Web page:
Consumer sentiment dropped 6% in October, according to data from the University of Michigan.
“Consumer sentiment confirmed its early-month reading, falling back about 6% this October following two consecutive months of very little change. This decline was driven in large part by higher-income consumers and those with sizable stock holdings, consistent with recent weakness in equity markets,” said Joanne Hsu, director of the Surveys of Consumers.
October’s consumer sentiment reading came in at 63.8, a large drop from September’s reading of 67.9, but still 6.5% higher year-over-year.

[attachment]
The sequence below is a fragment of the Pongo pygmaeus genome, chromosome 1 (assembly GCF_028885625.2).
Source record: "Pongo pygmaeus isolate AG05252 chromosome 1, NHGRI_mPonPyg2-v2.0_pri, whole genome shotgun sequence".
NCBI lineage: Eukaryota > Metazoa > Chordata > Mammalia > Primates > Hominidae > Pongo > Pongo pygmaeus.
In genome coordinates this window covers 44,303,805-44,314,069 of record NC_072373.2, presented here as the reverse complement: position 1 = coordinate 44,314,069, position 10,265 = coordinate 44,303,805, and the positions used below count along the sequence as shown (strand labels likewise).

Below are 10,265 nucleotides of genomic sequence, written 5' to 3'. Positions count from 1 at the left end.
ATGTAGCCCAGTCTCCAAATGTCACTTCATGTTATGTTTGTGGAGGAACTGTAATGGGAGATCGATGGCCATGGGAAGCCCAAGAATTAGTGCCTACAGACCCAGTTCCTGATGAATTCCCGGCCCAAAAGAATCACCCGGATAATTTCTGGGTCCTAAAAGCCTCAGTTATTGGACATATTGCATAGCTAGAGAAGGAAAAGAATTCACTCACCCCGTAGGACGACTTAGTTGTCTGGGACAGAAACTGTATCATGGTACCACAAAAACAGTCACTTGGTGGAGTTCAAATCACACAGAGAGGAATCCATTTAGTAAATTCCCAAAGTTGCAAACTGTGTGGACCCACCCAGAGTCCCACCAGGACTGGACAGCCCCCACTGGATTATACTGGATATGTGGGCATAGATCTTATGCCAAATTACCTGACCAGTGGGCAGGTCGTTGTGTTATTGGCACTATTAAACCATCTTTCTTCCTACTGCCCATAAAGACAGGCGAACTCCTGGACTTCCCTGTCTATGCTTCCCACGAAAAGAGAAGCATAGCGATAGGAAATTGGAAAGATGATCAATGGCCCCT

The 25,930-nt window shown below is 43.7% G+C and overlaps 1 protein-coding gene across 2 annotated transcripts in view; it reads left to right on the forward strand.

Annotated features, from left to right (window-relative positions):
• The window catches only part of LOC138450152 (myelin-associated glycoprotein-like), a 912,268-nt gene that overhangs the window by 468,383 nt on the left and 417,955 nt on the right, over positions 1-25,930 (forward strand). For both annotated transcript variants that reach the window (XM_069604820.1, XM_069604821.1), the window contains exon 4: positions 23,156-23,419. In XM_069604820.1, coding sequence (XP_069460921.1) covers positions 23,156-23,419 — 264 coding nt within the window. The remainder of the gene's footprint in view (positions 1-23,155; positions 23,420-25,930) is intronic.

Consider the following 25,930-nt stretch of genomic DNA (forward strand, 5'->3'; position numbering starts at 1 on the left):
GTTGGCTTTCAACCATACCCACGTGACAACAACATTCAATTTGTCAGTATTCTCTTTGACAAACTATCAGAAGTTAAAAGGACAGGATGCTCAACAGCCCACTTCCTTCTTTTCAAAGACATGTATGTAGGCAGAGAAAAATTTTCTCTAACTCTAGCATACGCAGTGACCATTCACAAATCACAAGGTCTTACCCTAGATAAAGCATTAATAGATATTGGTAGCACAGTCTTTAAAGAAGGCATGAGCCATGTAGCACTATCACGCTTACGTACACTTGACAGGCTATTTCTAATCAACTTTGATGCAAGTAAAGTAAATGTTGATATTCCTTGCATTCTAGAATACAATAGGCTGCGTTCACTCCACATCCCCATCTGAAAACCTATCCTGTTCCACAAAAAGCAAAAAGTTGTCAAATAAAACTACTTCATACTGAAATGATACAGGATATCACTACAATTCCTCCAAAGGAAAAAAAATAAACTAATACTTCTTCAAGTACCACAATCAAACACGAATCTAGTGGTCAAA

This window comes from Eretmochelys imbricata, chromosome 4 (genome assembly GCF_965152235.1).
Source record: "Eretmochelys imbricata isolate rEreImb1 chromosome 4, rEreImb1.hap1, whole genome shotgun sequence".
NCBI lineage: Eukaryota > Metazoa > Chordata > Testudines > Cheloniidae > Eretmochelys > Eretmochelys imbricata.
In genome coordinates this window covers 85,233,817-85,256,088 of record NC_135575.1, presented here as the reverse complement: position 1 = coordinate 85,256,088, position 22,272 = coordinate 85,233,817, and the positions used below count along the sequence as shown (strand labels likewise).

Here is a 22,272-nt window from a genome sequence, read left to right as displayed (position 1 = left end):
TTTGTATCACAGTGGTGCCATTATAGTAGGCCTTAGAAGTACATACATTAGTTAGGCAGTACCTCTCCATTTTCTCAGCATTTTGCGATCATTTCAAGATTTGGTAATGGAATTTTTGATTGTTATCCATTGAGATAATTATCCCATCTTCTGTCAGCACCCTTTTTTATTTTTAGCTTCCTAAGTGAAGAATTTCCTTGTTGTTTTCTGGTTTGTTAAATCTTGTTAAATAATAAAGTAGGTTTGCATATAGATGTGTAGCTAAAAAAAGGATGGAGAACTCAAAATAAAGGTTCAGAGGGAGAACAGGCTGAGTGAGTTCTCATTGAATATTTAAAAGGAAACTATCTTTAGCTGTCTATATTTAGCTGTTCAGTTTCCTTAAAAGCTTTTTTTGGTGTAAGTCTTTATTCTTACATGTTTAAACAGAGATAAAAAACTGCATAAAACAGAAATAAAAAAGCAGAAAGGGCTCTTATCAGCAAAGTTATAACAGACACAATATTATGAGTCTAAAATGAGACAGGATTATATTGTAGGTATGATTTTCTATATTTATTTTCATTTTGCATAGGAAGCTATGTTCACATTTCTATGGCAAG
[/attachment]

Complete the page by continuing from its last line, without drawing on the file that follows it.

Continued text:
Inflation expectations for the future, meaning the year ahead, grew from 3.2% last month to 4.2%, the highest reading since May 2023. Long-run inflation expectations improved slightly, from 2.8% last month to 3%. Long-run inflation expectations remained elevated relative to the 2.2% – 2.6% range seen in the two years pre-pandemic.
“Across all consumers, one-year expected business conditions plunged 16% and expectations over consumers’ own personal finances in the year ahead fell 8%, reflecting ongoing concerns about inflation and, to a lesser degree, uncertainty over the implications of negative news both domestically and abroad,” added Hsu.
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